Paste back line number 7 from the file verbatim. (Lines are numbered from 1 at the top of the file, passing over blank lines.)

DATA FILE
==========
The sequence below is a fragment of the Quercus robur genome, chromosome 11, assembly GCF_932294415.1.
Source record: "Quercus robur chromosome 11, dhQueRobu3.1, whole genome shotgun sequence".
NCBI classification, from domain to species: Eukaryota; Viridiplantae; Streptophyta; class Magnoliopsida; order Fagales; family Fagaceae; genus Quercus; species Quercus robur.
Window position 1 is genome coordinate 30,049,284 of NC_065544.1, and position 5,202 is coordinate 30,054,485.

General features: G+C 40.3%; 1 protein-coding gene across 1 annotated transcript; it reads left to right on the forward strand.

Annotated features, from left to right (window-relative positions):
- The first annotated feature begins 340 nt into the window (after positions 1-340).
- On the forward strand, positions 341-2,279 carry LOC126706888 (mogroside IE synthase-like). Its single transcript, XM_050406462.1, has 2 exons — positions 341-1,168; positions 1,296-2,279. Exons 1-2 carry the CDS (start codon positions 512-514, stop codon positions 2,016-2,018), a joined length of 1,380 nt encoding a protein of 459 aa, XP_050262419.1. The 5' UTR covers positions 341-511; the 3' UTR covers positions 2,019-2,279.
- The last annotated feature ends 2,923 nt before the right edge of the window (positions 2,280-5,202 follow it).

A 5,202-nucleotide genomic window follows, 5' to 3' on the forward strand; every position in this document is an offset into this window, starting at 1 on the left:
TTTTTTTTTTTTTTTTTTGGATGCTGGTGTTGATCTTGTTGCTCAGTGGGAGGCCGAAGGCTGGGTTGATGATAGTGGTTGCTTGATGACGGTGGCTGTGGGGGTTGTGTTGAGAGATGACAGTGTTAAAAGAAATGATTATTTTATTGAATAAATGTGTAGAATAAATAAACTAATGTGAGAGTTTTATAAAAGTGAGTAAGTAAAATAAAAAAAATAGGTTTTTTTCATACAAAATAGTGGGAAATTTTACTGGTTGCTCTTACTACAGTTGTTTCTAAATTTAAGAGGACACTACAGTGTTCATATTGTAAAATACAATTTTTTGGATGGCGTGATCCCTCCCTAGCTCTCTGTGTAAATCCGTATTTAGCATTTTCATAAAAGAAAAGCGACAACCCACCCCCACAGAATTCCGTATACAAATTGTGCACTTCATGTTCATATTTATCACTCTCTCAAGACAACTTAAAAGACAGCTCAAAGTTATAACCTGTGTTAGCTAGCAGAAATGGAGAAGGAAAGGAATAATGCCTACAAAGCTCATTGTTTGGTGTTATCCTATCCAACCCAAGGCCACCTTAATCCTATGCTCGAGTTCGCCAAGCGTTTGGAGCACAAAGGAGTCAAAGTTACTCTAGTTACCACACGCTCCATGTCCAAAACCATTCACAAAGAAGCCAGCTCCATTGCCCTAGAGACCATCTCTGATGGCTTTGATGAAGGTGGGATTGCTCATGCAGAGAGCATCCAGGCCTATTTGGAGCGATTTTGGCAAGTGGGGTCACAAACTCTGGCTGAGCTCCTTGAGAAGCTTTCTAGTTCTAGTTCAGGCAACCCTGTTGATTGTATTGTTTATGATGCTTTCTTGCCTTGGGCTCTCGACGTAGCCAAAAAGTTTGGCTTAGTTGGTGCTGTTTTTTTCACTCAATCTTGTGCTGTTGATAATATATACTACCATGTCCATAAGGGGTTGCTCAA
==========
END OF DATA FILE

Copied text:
- The first annotated feature begins 340 nt into the window (after positions 1-340).